More Evidence

  • The size of the geographic area of the USPP’s jurisdiction in comparison to these other two agencies supports the conclusion that the USPP should have at least comparable numbers of sworn officers.
  • The comparable visitation rates of the areas under the control of the three agencies support the conclusion that the USPP should have at least similar numbers of sworn officers.
  • The areas patrolled by the USCP and the USSS-UD are generally secured by security barriers and have controlled access. By comparison, the areas patrolled by the USPP are open to the public and do not have controlled access (Exceptions: Statue of Liberty, Ellis Island, and Washington Monument). Given the increased difficulties of providing public safety in facilities and areas with uncontrolled access, when compared to facilities and areas with controlled access, it is reasonable to conclude that, at least, comparable numbers of officers would be needed to protect the public.


The hardening of other facilities puts the areas under control of the USPP at increased risk.  The USPP’s ability to prevent, detect, and effectively respond to critical incidents like active shooters, bombings, and critical missing persons is severely hampered by the Force’s lack of personnel. For example, in the USPP’s Central District, even at ideal times, the USPP doesn’t have enough on-duty personnel to cordon off an area the size of the Lincoln Memorial, much less quickly and decisively respond to a critical incident.

The public’s reasonable expectation would be that the USPP is able to effectively respond to critical incidents. The reality is that isn’t enough people and stuff to do the job effectively. In the event, of a critical incident like an active shooter, a bombing or a Mumbai/Paris style attack the inadequacy of the USPP’s response forces will result in unnecessary loss of life. In the aftermath, the USPP will be devastated by the public outrage over the inadequacy of the response. The USPPFOP cannot sit idle and hope that things get better.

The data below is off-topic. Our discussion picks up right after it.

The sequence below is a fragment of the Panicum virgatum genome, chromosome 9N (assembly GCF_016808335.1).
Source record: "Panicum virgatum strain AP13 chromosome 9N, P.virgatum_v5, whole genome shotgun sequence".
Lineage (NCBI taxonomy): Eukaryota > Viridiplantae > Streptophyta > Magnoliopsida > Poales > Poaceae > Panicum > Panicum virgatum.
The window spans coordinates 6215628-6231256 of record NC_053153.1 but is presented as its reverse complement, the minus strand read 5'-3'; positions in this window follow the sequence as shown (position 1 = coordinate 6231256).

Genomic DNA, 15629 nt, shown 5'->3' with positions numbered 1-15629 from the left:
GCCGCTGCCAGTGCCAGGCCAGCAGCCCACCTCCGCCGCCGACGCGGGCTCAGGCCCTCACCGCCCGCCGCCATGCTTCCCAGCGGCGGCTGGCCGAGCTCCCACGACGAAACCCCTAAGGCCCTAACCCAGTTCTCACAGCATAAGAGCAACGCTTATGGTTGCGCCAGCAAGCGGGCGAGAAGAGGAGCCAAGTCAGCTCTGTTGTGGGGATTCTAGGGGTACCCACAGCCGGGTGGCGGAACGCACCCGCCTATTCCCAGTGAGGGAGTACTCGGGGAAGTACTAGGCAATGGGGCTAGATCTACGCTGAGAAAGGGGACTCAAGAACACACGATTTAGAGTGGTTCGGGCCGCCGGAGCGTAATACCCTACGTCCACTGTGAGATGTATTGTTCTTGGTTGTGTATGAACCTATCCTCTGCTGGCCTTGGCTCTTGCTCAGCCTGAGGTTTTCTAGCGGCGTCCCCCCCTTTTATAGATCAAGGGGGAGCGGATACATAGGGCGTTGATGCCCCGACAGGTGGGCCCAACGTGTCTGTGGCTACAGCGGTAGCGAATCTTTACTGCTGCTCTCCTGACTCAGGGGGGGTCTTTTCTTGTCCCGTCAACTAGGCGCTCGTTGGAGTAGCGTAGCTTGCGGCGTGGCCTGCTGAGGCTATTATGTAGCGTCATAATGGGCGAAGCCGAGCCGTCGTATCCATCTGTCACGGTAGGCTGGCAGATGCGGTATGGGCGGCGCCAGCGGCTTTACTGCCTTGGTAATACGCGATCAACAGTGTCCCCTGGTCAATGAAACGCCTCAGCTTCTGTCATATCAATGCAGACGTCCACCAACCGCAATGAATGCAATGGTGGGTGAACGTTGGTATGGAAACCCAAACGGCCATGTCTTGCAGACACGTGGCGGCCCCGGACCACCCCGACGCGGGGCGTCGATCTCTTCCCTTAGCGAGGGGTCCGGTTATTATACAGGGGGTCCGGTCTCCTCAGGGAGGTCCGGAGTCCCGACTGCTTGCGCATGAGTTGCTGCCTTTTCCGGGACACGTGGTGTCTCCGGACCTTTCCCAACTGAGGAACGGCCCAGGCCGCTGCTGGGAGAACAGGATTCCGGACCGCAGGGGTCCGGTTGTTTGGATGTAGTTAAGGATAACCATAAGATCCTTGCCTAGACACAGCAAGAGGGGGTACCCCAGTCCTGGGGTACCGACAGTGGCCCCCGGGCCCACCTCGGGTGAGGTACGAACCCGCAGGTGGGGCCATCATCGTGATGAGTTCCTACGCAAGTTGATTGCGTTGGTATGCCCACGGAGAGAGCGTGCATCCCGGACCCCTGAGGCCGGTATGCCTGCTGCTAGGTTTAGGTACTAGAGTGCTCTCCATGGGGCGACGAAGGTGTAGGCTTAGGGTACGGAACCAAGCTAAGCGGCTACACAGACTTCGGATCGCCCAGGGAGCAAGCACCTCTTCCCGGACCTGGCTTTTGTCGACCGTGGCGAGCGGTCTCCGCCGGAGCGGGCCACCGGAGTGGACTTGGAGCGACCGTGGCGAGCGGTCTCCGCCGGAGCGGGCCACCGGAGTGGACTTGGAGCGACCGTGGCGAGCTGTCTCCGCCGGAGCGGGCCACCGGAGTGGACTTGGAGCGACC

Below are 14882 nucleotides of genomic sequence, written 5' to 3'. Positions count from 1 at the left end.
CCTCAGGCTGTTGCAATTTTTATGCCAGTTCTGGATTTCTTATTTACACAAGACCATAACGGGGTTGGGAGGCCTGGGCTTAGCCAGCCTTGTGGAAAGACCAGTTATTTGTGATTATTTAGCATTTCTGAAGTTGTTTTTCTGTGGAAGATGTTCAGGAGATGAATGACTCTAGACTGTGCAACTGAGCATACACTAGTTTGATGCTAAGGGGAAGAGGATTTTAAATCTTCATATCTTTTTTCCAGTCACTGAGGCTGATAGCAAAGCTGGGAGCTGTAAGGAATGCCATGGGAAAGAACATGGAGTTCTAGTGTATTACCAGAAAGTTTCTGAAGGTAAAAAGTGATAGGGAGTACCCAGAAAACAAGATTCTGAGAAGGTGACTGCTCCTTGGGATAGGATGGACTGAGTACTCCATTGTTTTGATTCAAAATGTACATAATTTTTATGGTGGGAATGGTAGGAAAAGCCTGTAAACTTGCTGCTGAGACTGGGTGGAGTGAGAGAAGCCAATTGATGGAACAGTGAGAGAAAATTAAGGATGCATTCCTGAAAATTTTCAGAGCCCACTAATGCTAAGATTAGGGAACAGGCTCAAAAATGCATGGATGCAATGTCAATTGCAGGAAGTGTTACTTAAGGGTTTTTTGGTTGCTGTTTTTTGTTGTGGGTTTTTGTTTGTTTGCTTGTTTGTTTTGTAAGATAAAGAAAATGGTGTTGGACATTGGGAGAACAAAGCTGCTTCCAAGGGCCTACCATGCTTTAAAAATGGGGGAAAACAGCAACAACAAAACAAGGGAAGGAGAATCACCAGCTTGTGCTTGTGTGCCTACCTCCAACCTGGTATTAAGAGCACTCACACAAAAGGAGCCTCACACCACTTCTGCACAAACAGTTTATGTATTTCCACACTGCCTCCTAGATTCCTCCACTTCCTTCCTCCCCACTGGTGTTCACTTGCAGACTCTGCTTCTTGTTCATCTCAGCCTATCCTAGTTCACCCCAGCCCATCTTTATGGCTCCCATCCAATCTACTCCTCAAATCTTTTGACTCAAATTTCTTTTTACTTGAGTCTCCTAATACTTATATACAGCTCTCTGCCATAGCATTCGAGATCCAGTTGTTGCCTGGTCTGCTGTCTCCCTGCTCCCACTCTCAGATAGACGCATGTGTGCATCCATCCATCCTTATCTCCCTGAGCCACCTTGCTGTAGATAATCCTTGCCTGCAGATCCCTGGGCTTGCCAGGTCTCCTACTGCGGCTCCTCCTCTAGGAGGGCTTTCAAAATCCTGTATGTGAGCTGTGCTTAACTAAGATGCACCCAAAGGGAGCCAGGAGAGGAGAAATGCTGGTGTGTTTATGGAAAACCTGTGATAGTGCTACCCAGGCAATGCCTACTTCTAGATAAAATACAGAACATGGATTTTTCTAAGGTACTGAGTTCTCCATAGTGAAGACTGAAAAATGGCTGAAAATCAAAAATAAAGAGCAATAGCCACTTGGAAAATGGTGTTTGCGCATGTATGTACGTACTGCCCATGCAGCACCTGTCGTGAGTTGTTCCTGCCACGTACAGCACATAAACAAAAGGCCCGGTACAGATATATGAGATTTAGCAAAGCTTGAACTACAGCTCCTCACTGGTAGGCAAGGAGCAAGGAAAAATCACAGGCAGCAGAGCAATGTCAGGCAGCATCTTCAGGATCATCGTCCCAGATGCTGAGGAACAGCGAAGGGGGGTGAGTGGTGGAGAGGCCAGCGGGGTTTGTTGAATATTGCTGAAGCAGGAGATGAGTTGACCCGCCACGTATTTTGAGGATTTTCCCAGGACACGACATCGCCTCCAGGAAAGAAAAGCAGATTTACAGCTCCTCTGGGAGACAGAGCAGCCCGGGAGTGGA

The USPP needs more personnel for response forces, bomb detection canine units, patrol, crime patrol units, investigative operations and intelligence operations. There is also a great need for equipment, such as prepositioned medical equipment for an incident involving mass casualties and security systems that are up to the task of protecting the monuments and memorials.

The USPPFOP’s position on staffing is that the USPP needs approximately 1000 officers to staff an effective dedicated response force and be able to effectively perform all other aspects of its mission. We agree with Booz-Allen that in 1999 the USPP needed 820 officers. However, in 2017 given the experiences of the last of the last 14 years, the evidence clearly justifies an additional 180 officers over their 1999 estimate.